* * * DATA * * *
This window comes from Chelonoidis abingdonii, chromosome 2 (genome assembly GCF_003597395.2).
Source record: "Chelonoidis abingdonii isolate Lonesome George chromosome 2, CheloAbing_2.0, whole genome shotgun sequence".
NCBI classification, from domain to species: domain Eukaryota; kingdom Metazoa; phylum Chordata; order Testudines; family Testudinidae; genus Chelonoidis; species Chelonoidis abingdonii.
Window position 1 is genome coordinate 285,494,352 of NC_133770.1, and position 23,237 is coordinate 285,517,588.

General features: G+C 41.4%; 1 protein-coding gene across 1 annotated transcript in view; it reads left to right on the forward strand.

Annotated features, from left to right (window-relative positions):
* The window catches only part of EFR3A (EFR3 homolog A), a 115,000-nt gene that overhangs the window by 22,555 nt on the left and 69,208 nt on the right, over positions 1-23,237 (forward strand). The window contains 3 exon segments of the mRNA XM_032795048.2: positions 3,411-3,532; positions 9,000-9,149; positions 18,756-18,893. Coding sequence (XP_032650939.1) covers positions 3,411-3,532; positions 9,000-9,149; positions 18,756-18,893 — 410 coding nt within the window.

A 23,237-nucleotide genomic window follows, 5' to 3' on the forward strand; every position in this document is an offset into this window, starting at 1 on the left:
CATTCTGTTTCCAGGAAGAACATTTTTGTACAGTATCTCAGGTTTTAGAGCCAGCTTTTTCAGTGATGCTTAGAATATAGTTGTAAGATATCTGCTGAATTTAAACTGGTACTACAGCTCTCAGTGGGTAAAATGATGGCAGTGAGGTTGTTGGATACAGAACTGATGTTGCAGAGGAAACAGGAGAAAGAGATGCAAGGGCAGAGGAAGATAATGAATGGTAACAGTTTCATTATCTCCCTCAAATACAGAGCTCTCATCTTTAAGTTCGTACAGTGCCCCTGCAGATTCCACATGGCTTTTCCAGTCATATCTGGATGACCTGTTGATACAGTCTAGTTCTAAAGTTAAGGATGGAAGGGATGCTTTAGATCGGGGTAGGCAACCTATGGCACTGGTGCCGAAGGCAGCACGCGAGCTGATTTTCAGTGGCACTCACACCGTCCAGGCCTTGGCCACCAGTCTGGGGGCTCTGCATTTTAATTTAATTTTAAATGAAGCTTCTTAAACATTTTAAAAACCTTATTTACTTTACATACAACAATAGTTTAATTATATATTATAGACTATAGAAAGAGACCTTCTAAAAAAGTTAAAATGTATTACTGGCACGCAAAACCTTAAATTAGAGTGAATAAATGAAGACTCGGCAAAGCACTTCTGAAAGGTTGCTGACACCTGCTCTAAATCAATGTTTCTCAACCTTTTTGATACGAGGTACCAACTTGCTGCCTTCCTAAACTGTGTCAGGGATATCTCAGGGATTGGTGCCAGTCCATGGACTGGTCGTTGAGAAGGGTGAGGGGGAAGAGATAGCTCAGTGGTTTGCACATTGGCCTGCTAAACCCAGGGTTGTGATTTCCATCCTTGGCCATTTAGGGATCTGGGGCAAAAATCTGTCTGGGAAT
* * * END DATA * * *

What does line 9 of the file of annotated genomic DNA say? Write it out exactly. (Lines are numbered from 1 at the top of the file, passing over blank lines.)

CATTCTGTTTCCAGGAAGAACATTTTTGTACAGTATCTCAGGTTTTAGAGCCAGCTTTTTCAGTGATGCTTAGAATATAGTTGTAAGATATCTGCTGAATTTAAACTGGTACTACAGCTCTCAGTGGGTAAAATGATGGCAGTGAGGTTGTTGGATACAGAACTGATGTTGCAGAGGAAACAGGAGAAAGAGATGCAAGGGCAGAGGAAGATAATGAATGGTAACAGTTTCATTATCTCCCTCAAATACAGAGCTCTCATCTTTAAGTTCGTACAGTGCCCCTGCAGATTCCACATGGCTTTTCCAGTCATATCTGGATGACCTGTTGATACAGTCTAGTTCTAAAGTTAAGGATGGAAGGGATGCTTTAGATCGGGGTAGGCAACCTATGGCACTGGTGCCGAAGGCAGCACGCGAGCTGATTTTCAGTGGCACTCACACCGTCCAGGCCTTGGCCACCAGTCTGGGGGCTCTGCATTTTAATTTAATTTTAAATGAAGCTTCTTAAACATTTTAAAAACCTTATTTACTTTACATACAACAATAGTTTAATTATATATTATAGACTATAGAAAGAGACCTTCTAAAAAAGTTAAAATGTATTACTGGCACGCAAAACCTTAAATTAGAGTGAATAAATGAAGACTCGGCAAAGCACTTCTGAAAGGTTGCTGACACCTGCTCTAAATCAATGTTTCTCAACCTTTTTGATACGAGGTACCAACTTGCTGCCTTCCTAAACTGTGTCAGGGATATCTCAGGGATTGGTGCCAGTCCATGGACTGGTCGTTGAGAAGGGTGAGGGGGAAGAGATAGCTCAGTGGTTTGCACATTGGCCTGCTAAACCCAGGGTTGTGATTTCCATCCTTGGCCATTTAGGGATCTGGGGCAAAAATCTGTCTGGGAAT